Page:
Having an 'Expression of Interest' or 'Letter of Intent' signed by both the buyer and the seller can be a very good feeling. Everything can seem as though it is moving along just fine, but the due diligence process must still be completed.
It is during due diligence that the buyer decides whether he or she is going to finalise the deal. Much depends on what is discovered during this important process.
The purpose of due diligence is to assess the benefits and liabilities of a proposed acquisition by inquiring into all relevant aspects of the past, present and predictable future of the business to be purchased.
Let’s look at some of the main items that both buyers and sellers should have on their respective checklists.
You should determine the percentage of sales by product line. Additionally, take the time to review pricing policies, product warranties and check against industry guidelines.
Review your key people and determine what kind of employee turnover is likely.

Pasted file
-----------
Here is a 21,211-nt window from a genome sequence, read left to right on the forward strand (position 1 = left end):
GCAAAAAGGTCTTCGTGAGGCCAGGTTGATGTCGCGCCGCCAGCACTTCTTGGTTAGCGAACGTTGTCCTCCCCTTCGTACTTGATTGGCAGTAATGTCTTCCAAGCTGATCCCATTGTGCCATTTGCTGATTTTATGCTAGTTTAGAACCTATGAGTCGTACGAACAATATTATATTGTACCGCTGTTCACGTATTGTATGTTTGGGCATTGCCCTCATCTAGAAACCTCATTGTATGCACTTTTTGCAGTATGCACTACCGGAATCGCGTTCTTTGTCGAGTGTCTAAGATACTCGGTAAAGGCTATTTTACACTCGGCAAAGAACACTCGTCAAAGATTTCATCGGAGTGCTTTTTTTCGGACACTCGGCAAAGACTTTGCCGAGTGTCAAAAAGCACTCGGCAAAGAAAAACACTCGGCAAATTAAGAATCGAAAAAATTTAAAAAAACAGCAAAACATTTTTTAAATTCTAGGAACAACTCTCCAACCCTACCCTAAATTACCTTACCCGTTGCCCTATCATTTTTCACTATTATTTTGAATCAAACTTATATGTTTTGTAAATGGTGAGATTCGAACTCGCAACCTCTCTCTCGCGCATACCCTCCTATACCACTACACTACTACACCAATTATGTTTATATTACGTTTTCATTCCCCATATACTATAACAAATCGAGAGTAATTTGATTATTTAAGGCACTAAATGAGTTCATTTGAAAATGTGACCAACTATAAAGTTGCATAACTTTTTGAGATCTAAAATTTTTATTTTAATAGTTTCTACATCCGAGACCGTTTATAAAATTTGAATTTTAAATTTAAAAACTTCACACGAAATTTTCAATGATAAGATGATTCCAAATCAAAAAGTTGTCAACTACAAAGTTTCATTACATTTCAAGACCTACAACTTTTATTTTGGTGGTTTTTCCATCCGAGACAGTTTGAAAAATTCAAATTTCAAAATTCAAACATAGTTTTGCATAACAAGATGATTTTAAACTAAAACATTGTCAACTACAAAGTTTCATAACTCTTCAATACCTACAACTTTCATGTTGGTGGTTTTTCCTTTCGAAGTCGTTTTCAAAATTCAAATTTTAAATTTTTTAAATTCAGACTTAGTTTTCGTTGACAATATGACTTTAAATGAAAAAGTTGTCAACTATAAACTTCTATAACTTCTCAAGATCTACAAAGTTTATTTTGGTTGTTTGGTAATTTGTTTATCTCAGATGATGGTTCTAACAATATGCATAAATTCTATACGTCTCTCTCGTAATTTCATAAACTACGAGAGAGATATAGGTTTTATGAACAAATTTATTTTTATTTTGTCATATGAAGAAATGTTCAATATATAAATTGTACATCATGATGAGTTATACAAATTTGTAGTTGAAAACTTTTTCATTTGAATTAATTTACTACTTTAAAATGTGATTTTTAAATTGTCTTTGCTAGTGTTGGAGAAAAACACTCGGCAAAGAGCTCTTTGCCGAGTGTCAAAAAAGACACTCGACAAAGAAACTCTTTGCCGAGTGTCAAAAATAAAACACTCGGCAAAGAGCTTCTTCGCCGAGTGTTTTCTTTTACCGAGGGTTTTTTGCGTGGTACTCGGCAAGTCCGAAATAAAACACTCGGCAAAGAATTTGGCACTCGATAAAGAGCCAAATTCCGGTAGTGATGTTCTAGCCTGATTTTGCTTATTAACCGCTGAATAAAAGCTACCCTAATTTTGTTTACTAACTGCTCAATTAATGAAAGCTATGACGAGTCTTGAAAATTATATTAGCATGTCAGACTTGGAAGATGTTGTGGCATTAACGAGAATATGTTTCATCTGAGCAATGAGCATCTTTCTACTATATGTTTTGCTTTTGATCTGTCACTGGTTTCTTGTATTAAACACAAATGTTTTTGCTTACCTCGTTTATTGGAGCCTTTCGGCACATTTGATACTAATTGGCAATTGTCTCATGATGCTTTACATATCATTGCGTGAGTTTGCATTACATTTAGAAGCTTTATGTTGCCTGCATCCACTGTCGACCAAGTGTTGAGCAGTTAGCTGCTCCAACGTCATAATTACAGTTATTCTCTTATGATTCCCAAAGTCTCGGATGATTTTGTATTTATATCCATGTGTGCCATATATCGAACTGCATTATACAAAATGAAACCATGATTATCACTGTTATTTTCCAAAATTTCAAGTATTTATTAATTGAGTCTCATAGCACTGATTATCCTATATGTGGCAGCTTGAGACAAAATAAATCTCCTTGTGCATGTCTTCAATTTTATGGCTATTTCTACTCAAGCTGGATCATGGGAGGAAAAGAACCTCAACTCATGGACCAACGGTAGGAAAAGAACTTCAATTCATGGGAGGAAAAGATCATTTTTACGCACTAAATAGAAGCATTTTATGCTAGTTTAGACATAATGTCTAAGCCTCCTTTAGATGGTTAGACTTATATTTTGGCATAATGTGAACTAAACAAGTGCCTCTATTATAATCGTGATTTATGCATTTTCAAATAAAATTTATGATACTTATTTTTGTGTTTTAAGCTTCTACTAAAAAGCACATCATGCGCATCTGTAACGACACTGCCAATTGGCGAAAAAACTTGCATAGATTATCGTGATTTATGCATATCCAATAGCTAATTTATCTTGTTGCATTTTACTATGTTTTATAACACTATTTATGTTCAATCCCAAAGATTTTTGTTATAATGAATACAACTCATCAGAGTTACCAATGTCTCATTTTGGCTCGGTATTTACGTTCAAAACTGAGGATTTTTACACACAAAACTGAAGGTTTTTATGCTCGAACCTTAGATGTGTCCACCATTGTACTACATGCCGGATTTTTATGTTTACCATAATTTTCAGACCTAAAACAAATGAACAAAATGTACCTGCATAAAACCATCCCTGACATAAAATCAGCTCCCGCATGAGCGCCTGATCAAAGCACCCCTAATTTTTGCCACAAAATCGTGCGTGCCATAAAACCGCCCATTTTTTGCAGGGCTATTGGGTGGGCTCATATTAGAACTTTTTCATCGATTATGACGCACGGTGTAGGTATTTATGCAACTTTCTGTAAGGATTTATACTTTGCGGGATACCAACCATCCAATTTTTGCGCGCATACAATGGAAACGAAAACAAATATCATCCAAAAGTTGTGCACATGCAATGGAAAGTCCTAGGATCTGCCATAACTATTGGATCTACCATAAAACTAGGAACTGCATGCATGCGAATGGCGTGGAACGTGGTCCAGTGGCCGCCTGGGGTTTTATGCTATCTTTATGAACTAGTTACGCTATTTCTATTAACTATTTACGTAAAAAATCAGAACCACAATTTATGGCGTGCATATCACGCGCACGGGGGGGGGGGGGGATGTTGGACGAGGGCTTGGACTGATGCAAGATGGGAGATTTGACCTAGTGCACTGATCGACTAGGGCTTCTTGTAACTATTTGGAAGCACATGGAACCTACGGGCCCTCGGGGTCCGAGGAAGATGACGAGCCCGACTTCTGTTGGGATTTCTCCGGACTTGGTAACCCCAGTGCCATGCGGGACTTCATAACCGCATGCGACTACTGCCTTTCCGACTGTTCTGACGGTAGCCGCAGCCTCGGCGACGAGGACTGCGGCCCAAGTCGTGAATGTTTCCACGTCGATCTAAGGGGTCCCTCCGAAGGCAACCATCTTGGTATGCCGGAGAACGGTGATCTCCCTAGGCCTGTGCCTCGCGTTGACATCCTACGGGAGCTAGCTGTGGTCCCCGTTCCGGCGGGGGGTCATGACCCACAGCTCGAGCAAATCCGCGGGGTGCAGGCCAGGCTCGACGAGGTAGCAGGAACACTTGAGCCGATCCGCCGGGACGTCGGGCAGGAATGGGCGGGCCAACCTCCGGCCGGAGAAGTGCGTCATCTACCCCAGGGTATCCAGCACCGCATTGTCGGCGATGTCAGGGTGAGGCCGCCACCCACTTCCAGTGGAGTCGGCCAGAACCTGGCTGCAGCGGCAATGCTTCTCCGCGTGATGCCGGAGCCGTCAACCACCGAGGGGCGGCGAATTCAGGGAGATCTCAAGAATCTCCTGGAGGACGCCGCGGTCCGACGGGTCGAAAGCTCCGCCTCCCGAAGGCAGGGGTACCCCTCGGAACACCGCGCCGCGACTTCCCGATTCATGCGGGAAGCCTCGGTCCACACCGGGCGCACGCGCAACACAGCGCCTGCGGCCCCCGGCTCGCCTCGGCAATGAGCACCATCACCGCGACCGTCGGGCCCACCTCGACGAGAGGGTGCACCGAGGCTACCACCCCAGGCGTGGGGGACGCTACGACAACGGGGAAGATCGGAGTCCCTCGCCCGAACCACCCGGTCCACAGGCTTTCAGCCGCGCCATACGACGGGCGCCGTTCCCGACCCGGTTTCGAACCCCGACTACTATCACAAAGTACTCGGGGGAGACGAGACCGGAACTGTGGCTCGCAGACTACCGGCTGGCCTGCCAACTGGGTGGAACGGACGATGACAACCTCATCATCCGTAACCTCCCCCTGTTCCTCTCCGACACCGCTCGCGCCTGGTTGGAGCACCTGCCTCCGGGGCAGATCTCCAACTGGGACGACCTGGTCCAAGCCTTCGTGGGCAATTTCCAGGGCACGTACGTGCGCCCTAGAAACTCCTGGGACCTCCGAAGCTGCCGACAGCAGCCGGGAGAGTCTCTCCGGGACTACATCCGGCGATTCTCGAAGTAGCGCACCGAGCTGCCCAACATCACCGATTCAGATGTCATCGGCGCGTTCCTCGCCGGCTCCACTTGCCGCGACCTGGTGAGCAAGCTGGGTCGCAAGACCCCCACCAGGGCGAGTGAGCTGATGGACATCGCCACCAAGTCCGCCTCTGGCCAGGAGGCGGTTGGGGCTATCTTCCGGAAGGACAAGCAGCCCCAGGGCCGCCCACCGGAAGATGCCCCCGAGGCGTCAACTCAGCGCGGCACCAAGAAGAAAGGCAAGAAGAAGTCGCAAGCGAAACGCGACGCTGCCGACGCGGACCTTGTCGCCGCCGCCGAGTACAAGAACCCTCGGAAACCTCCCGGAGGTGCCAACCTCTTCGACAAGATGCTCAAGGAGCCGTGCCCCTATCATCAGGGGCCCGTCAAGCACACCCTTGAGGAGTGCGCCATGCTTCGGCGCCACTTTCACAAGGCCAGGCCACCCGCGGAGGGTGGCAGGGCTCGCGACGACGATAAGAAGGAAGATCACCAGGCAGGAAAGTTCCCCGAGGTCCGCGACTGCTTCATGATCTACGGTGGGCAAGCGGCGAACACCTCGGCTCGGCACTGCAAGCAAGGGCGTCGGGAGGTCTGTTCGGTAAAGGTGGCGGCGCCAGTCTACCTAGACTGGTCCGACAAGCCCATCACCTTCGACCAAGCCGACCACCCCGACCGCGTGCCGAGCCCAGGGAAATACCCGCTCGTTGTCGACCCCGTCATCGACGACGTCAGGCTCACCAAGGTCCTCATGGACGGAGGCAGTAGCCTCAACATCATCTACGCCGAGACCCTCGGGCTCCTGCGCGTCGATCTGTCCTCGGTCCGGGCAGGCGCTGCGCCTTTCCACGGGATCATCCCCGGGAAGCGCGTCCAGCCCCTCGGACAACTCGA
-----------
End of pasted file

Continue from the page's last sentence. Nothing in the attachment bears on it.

If your business is involved in manufacturing, then every aspect of the manufacturing process must be evaluated.
Is the facility efficient? What is the equipment worth? Who are the key suppliers?
How reliable will those suppliers be in the future?
Trademarks, patents, and copyrights are intangible assets and it is important to know if those assets will be transferred.
Intangible assets can be the key assets of a business.
The buyer and seller need to be prepared for due diligence
Operations are key, so you’ll want to review all current financial statements and compare those statements to the budget. You’ll also want to check all incoming sales and at the same time analyze both the backlog and the prospects for future sales.
Environmental issues are often overlooked, but they can be very problematic. Issues such as lead paint and asbestos, as well as ground and water contamination, can all lead to time-consuming and costly fixes.
Have a list of major customers ready. You’ll want to have a sales breakdown by region as well. If possible, you’ll want to compare your company’s market share with that of the competition.
Accounts receivable will want to check for who is paying and who isn’t. If there is bad debt, it is vital to find that debt.
Inventory should also be checked for work-in-progress as well as finished goods.
Finally, when buying or selling a business, it is vital that you understand what is for sale, what is not for sale and what is included, whether it’s machinery or intangible assets such as intellectual property.
A co-founder of Advantage Business Sales and Valuations, Dione Mauric has a unique ability to create successful outcomes for her clients - ...